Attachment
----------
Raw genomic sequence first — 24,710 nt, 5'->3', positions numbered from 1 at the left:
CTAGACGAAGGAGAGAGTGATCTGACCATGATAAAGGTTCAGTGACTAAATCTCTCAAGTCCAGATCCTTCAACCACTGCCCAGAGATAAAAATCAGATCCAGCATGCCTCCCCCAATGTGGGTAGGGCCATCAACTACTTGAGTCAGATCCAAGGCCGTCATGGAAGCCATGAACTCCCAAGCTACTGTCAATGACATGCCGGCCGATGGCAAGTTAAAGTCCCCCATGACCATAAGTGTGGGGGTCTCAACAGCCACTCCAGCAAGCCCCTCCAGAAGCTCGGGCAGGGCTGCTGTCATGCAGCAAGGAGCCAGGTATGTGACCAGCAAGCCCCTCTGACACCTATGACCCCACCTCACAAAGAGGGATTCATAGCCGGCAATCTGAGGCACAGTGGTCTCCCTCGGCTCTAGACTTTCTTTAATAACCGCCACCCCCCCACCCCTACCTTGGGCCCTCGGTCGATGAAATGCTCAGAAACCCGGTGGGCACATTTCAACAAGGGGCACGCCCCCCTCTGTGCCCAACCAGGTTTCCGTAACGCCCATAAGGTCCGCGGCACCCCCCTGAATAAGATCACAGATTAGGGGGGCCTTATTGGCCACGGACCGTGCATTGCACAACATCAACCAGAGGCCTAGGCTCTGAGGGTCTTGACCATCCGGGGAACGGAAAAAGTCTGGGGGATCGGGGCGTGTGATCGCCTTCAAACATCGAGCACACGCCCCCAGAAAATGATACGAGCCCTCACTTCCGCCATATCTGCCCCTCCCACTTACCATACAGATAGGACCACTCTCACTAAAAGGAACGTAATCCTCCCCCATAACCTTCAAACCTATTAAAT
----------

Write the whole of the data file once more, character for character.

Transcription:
Raw genomic sequence first — 24,710 nt, 5'->3', positions numbered from 1 at the left:
CTAGACGAAGGAGAGAGTGATCTGACCATGATAAAGGTTCAGTGACTAAATCTCTCAAGTCCAGATCCTTCAACCACTGCCCAGAGATAAAAATCAGATCCAGCATGCCTCCCCCAATGTGGGTAGGGCCATCAACTACTTGAGTCAGATCCAAGGCCGTCATGGAAGCCATGAACTCCCAAGCTACTGTCAATGACATGCCGGCCGATGGCAAGTTAAAGTCCCCCATGACCATAAGTGTGGGGGTCTCAACAGCCACTCCAGCAAGCCCCTCCAGAAGCTCGGGCAGGGCTGCTGTCATGCAGCAAGGAGCCAGGTATGTGACCAGCAAGCCCCTCTGACACCTATGACCCCACCTCACAAAGAGGGATTCATAGCCGGCAATCTGAGGCACAGTGGTCTCCCTCGGCTCTAGACTTTCTTTAATAACCGCCACCCCCCCACCCCTACCTTGGGCCCTCGGTCGATGAAATGCTCAGAAACCCGGTGGGCACATTTCAACAAGGGGCACGCCCCCCTCTGTGCCCAACCAGGTTTCCGTAACGCCCATAAGGTCCGCGGCACCCCCCTGAATAAGATCACAGATTAGGGGGGCCTTATTGGCCACGGACCGTGCATTGCACAACATCAACCAGAGGCCTAGGCTCTGAGGGTCTTGACCATCCGGGGAACGGAAAAAGTCTGGGGGATCGGGGCGTGTGATCGCCTTCAAACATCGAGCACACGCCCCCAGAAAATGATACGAGCCCTCACTTCCGCCATATCTGCCCCTCCCACTTACCATACAGATAGGACCACTCTCACTAAAAGGAACGTAATCCTCCCCCATAACCTTCAAACCTATTAAAT